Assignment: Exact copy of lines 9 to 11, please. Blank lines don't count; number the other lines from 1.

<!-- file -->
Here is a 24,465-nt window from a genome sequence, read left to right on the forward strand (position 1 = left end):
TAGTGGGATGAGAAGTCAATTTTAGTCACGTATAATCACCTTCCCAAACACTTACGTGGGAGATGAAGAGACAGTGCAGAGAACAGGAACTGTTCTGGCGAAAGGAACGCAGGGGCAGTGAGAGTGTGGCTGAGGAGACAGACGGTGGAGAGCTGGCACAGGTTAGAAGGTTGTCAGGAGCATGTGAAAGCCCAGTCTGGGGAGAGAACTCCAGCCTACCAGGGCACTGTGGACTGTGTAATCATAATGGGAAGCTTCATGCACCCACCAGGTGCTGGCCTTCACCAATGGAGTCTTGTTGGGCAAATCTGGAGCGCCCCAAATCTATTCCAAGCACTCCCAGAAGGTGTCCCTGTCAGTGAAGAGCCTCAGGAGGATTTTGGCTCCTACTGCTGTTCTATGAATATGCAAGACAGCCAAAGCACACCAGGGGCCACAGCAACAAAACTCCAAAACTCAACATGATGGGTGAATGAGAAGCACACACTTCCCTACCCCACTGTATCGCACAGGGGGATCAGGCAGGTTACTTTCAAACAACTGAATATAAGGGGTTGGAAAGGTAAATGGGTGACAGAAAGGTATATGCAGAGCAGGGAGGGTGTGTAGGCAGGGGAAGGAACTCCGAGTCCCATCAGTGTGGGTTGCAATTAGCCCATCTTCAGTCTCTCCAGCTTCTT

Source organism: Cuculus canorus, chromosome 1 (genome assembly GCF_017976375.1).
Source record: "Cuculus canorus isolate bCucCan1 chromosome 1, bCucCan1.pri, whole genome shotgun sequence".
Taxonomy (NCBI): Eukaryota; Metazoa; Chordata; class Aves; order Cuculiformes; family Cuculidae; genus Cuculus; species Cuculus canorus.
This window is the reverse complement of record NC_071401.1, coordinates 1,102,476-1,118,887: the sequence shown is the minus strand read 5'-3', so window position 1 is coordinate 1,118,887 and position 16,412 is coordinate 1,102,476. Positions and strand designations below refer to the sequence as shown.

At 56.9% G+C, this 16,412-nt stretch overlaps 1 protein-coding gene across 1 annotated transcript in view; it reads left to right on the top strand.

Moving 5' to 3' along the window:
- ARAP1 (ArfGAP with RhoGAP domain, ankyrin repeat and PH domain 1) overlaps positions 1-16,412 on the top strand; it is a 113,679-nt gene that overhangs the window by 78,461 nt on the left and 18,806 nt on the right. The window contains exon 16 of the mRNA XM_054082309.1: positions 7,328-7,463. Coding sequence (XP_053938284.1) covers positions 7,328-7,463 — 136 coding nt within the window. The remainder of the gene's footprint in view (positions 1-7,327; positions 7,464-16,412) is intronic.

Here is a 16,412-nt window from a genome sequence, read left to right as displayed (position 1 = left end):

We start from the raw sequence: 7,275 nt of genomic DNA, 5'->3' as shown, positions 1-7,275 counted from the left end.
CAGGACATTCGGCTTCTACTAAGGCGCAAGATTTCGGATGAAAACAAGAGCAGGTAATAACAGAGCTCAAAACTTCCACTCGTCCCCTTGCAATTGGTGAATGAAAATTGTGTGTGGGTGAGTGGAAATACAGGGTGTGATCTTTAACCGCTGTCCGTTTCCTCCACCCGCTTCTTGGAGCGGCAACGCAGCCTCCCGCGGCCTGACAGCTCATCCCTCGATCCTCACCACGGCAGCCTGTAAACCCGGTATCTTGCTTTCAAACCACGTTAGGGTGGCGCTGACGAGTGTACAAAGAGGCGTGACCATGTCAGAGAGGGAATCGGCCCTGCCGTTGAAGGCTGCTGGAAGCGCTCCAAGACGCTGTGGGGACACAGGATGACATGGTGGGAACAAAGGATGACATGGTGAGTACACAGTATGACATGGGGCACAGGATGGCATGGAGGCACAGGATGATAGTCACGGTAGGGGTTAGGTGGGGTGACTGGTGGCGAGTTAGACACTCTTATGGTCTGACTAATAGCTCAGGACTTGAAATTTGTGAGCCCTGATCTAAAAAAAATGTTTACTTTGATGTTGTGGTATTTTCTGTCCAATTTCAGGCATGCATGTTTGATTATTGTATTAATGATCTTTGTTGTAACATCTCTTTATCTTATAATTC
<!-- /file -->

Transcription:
- ARAP1 (ArfGAP with RhoGAP domain, ankyrin repeat and PH domain 1) overlaps positions 1-16,412 on the top strand; it is a 113,679-nt gene that overhangs the window by 78,461 nt on the left and 18,806 nt on the right. The window contains exon 16 of the mRNA XM_054082309.1: positions 7,328-7,463. Coding sequence (XP_053938284.1) covers positions 7,328-7,463 — 136 coding nt within the window. The remainder of the gene's footprint in view (positions 1-7,327; positions 7,464-16,412) is intronic.

Here is a 16,412-nt window from a genome sequence, read left to right as displayed (position 1 = left end):

We start from the raw sequence: 7,275 nt of genomic DNA, 5'->3' as shown, positions 1-7,275 counted from the left end.